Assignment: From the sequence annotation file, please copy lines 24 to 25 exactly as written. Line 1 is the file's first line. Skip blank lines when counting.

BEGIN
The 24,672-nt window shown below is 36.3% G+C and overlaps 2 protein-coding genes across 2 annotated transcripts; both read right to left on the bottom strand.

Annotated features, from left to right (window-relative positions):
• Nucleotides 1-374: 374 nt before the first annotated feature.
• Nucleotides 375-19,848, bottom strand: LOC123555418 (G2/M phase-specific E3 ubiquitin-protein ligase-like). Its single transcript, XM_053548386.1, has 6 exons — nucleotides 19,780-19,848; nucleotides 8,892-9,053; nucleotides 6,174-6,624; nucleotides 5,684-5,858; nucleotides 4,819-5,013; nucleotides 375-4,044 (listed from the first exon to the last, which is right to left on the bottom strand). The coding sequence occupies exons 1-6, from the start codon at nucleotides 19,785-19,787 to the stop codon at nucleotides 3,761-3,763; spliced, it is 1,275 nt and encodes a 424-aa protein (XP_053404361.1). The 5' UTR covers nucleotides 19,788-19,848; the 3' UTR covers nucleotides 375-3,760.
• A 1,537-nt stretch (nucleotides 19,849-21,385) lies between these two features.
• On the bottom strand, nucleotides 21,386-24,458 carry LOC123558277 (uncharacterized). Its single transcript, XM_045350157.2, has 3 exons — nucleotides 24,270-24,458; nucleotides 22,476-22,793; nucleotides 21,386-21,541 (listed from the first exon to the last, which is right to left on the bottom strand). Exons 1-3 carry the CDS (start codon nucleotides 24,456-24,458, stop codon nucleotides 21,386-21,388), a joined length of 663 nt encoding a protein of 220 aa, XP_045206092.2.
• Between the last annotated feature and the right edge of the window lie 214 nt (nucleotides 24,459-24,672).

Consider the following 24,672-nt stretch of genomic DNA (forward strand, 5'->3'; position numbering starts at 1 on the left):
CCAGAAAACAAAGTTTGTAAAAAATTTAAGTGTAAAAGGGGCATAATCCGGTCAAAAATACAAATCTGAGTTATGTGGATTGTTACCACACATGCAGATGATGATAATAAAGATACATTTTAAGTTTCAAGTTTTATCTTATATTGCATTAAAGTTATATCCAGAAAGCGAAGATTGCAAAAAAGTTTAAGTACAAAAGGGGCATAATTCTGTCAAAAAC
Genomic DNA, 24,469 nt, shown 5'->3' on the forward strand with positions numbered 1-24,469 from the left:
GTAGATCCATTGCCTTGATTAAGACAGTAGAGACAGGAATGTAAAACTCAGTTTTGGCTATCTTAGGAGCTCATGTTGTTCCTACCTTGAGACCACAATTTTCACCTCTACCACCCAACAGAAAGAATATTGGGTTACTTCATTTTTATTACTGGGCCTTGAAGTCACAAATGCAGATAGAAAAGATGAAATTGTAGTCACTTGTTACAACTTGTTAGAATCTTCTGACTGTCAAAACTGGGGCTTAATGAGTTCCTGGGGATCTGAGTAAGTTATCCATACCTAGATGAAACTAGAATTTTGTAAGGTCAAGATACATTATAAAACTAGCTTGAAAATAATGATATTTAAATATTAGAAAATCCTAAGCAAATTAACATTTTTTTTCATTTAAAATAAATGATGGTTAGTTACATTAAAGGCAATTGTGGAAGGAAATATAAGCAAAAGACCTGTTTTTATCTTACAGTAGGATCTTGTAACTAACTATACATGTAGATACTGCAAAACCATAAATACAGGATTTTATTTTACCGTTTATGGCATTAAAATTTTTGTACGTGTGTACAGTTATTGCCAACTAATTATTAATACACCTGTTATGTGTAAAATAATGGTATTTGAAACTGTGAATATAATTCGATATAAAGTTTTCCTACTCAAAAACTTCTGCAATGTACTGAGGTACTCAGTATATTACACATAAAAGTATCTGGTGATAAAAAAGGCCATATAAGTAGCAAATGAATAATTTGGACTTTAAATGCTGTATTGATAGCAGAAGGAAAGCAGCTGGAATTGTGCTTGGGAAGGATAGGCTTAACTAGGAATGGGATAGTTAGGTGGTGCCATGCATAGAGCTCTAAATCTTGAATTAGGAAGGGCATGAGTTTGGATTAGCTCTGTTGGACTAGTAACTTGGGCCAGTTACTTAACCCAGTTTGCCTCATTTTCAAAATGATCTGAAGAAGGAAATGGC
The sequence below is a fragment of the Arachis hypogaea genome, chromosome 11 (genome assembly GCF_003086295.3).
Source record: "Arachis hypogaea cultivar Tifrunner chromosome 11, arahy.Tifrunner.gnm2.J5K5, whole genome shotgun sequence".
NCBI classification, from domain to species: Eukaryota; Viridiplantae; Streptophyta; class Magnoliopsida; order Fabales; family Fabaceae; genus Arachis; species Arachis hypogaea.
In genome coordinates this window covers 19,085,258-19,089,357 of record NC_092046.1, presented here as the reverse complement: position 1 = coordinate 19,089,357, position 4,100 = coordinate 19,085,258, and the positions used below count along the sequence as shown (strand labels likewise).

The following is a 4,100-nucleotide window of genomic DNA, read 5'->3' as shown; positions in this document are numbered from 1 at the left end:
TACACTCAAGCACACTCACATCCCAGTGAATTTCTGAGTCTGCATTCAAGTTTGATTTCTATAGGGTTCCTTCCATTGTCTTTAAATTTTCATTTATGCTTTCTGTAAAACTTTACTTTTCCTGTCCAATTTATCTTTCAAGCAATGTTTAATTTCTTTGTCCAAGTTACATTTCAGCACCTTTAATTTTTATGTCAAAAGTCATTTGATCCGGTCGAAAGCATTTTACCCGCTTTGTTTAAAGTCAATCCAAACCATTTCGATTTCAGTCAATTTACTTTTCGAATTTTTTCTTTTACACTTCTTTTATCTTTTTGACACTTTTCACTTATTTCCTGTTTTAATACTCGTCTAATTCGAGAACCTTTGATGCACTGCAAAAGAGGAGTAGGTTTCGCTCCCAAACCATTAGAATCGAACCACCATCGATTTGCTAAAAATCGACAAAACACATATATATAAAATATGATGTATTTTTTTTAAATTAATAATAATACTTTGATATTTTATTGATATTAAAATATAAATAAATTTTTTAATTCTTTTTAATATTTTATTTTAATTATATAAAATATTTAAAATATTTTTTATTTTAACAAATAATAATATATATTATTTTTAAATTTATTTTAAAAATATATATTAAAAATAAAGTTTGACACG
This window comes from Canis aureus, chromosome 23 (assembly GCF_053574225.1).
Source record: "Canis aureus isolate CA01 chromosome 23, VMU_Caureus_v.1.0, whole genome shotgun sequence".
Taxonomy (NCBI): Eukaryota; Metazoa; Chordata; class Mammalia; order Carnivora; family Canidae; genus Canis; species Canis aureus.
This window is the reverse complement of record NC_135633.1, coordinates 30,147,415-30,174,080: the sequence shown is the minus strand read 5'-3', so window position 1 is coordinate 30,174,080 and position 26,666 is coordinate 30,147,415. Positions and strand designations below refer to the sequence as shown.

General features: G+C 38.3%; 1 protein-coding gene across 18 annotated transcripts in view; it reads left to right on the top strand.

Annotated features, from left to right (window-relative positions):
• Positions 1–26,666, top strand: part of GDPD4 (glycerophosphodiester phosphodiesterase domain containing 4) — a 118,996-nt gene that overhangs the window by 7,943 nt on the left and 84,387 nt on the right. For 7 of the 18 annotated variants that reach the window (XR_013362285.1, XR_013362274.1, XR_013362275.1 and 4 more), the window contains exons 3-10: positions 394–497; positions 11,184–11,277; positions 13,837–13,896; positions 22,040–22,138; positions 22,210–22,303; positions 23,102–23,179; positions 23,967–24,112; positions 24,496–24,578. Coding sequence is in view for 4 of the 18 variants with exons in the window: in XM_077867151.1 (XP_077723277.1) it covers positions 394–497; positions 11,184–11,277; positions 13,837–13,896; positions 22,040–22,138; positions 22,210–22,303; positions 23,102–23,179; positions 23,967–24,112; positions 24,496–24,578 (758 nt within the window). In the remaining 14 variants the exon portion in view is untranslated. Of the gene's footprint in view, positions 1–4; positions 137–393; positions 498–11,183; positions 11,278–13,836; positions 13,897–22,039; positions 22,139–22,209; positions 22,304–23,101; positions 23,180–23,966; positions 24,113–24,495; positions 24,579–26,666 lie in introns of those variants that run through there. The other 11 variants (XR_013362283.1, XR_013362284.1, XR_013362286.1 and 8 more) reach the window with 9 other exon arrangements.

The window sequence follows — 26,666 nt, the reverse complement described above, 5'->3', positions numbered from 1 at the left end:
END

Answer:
• Positions 1–26,666, top strand: part of GDPD4 (glycerophosphodiester phosphodiesterase domain containing 4) — a 118,996-nt gene that overhangs the window by 7,943 nt on the left and 84,387 nt on the right. For 7 of the 18 annotated variants that reach the window (XR_013362285.1, XR_013362274.1, XR_013362275.1 and 4 more), the window contains exons 3-10: positions 394–497; positions 11,184–11,277; positions 13,837–13,896; positions 22,040–22,138; positions 22,210–22,303; positions 23,102–23,179; positions 23,967–24,112; positions 24,496–24,578. Coding sequence is in view for 4 of the 18 variants with exons in the window: in XM_077867151.1 (XP_077723277.1) it covers positions 394–497; positions 11,184–11,277; positions 13,837–13,896; positions 22,040–22,138; positions 22,210–22,303; positions 23,102–23,179; positions 23,967–24,112; positions 24,496–24,578 (758 nt within the window). In the remaining 14 variants the exon portion in view is untranslated. Of the gene's footprint in view, positions 1–4; positions 137–393; positions 498–11,183; positions 11,278–13,836; positions 13,897–22,039; positions 22,139–22,209; positions 22,304–23,101; positions 23,180–23,966; positions 24,113–24,495; positions 24,579–26,666 lie in introns of those variants that run through there. The other 11 variants (XR_013362283.1, XR_013362284.1, XR_013362286.1 and 8 more) reach the window with 9 other exon arrangements.

The window sequence follows — 26,666 nt, the reverse complement described above, 5'->3', positions numbered from 1 at the left end: